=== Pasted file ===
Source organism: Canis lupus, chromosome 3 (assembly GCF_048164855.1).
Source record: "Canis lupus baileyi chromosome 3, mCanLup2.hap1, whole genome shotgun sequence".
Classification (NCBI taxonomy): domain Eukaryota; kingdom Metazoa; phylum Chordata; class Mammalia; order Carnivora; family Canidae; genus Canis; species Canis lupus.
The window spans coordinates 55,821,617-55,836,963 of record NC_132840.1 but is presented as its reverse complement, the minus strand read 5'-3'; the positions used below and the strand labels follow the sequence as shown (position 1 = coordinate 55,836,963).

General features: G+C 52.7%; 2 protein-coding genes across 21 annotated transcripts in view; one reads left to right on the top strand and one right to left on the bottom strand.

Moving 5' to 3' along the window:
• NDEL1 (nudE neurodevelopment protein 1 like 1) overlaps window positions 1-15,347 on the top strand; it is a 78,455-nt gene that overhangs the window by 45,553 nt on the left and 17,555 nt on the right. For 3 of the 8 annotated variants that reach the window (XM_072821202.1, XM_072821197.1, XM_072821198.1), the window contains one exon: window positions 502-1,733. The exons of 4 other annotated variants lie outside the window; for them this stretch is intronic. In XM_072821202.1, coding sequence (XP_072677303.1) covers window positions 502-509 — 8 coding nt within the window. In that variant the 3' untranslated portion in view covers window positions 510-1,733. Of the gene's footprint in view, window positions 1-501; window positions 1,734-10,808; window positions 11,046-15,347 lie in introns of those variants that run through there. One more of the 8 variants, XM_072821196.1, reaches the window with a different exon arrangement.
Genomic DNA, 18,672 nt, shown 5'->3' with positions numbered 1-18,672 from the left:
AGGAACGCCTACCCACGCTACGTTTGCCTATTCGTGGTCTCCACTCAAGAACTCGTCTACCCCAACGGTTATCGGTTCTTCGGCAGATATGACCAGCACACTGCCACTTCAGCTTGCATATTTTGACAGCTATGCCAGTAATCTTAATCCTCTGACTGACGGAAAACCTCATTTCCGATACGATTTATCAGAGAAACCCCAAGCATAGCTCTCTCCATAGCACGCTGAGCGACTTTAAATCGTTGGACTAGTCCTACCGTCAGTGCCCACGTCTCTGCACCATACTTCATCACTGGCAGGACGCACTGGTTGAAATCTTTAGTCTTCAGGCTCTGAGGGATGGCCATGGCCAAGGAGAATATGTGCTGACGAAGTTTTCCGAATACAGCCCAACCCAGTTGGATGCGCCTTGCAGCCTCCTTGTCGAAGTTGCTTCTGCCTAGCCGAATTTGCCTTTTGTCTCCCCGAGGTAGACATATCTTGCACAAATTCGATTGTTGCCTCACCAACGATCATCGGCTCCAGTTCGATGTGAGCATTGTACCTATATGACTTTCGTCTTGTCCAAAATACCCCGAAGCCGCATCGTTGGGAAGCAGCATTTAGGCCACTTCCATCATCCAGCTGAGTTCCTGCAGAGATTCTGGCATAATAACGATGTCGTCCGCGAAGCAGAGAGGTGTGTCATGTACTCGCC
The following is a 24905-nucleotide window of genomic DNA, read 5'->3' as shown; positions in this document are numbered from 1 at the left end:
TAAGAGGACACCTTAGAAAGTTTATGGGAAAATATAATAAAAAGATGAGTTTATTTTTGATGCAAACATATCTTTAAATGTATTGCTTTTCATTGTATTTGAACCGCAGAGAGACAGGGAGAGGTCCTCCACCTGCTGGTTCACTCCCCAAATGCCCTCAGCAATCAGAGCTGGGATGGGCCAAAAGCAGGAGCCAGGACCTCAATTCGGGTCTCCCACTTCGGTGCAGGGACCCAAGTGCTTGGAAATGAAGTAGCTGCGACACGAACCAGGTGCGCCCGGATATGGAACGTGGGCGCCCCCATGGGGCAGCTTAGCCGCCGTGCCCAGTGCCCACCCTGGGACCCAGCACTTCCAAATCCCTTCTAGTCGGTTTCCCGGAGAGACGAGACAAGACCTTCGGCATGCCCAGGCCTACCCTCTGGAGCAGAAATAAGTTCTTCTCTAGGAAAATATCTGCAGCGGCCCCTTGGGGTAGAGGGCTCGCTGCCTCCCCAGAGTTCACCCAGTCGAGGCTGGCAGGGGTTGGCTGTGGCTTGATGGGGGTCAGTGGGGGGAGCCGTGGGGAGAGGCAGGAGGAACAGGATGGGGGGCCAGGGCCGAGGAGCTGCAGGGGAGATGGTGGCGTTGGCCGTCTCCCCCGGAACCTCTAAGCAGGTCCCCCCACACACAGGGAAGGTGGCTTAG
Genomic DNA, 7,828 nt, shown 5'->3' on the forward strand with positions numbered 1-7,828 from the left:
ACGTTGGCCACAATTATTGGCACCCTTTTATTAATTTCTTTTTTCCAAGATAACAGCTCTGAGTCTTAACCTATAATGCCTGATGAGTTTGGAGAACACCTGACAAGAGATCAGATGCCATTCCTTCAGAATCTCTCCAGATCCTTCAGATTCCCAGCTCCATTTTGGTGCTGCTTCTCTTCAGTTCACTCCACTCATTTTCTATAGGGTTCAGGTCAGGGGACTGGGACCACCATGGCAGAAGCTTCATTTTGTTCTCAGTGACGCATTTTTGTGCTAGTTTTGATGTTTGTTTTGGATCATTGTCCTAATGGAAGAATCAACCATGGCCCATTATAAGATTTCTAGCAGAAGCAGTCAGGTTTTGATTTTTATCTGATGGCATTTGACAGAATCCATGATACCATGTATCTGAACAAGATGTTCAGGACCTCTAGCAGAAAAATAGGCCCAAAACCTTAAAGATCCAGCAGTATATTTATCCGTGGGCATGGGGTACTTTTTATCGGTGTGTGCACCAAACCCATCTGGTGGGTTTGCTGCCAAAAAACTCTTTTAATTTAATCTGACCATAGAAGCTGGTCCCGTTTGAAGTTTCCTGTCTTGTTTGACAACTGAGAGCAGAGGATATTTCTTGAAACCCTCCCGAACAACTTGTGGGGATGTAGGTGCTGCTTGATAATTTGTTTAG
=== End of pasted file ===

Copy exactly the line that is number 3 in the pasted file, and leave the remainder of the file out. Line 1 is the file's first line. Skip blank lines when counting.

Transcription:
Classification (NCBI taxonomy): domain Eukaryota; kingdom Metazoa; phylum Chordata; class Mammalia; order Carnivora; family Canidae; genus Canis; species Canis lupus.